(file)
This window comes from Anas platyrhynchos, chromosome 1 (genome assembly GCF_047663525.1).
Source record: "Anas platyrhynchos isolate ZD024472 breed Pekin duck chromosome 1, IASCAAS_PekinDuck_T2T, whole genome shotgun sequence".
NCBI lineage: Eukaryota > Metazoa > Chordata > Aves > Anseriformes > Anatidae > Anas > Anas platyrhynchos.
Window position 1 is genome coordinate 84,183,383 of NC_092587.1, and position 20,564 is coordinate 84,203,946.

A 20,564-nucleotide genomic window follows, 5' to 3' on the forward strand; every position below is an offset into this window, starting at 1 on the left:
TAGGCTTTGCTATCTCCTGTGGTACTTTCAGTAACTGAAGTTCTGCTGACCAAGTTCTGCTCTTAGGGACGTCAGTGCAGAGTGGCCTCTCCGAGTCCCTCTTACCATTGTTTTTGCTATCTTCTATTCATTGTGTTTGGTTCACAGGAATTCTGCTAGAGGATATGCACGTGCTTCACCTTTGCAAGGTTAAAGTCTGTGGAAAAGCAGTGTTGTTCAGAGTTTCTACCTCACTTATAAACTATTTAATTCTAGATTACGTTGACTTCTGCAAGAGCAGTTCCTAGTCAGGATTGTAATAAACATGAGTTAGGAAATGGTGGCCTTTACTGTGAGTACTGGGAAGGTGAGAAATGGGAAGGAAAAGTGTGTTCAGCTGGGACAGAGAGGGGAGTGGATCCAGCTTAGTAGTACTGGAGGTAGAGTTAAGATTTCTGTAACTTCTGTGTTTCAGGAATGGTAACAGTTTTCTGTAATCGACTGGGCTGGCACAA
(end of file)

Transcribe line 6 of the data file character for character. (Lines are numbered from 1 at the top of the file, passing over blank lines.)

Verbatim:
TAGGCTTTGCTATCTCCTGTGGTACTTTCAGTAACTGAAGTTCTGCTGACCAAGTTCTGCTCTTAGGGACGTCAGTGCAGAGTGGCCTCTCCGAGTCCCTCTTACCATTGTTTTTGCTATCTTCTATTCATTGTGTTTGGTTCACAGGAATTCTGCTAGAGGATATGCACGTGCTTCACCTTTGCAAGGTTAAAGTCTGTGGAAAAGCAGTGTTGTTCAGAGTTTCTACCTCACTTATAAACTATTTAATTCTAGATTACGTTGACTTCTGCAAGAGCAGTTCCTAGTCAGGATTGTAATAAACATGAGTTAGGAAATGGTGGCCTTTACTGTGAGTACTGGGAAGGTGAGAAATGGGAAGGAAAAGTGTGTTCAGCTGGGACAGAGAGGGGAGTGGATCCAGCTTAGTAGTACTGGAGGTAGAGTTAAGATTTCTGTAACTTCTGTGTTTCAGGAATGGTAACAGTTTTCTGTAATCGACTGGGCTGGCACAA